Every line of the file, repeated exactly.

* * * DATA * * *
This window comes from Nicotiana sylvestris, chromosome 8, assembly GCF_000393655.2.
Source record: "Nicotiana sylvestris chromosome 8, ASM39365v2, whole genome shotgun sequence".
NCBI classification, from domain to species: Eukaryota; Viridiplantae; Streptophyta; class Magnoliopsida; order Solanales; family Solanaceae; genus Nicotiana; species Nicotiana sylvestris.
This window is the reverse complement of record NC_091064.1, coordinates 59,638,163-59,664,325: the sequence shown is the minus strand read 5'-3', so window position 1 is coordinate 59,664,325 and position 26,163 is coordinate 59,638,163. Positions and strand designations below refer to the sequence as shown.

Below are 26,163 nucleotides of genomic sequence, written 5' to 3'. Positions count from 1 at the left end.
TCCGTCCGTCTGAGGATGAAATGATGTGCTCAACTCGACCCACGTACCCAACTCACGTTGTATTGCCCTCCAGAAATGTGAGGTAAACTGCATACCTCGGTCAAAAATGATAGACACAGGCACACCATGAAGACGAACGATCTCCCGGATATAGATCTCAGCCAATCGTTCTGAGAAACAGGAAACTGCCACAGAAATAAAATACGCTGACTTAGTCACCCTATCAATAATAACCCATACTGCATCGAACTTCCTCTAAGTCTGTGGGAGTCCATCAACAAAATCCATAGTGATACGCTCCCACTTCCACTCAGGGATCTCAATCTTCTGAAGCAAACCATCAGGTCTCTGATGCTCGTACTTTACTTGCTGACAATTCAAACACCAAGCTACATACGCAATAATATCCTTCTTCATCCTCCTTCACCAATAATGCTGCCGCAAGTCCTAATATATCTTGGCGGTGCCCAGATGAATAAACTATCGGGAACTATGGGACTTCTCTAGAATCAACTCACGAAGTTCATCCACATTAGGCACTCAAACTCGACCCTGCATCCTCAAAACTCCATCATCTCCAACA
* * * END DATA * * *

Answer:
This window comes from Nicotiana sylvestris, chromosome 8, assembly GCF_000393655.2.
Source record: "Nicotiana sylvestris chromosome 8, ASM39365v2, whole genome shotgun sequence".
NCBI classification, from domain to species: Eukaryota; Viridiplantae; Streptophyta; class Magnoliopsida; order Solanales; family Solanaceae; genus Nicotiana; species Nicotiana sylvestris.
This window is the reverse complement of record NC_091064.1, coordinates 59,638,163-59,664,325: the sequence shown is the minus strand read 5'-3', so window position 1 is coordinate 59,664,325 and position 26,163 is coordinate 59,638,163. Positions and strand designations below refer to the sequence as shown.

Below are 26,163 nucleotides of genomic sequence, written 5' to 3'. Positions count from 1 at the left end.
TCCGTCCGTCTGAGGATGAAATGATGTGCTCAACTCGACCCACGTACCCAACTCACGTTGTATTGCCCTCCAGAAATGTGAGGTAAACTGCATACCTCGGTCAAAAATGATAGACACAGGCACACCATGAAGACGAACGATCTCCCGGATATAGATCTCAGCCAATCGTTCTGAGAAACAGGAAACTGCCACAGAAATAAAATACGCTGACTTAGTCACCCTATCAATAATAACCCATACTGCATCGAACTTCCTCTAAGTCTGTGGGAGTCCATCAACAAAATCCATAGTGATACGCTCCCACTTCCACTCAGGGATCTCAATCTTCTGAAGCAAACCATCAGGTCTCTGATGCTCGTACTTTACTTGCTGACAATTCAAACACCAAGCTACATACGCAATAATATCCTTCTTCATCCTCCTTCACCAATAATGCTGCCGCAAGTCCTAATATATCTTGGCGGTGCCCAGATGAATAAACTATCGGGAACTATGGGACTTCTCTAGAATCAACTCACGAAGTTCATCCACATTAGGCACTCAAACTCGACCCTGCATCCTCAAAACTCCATCATCTCCAACA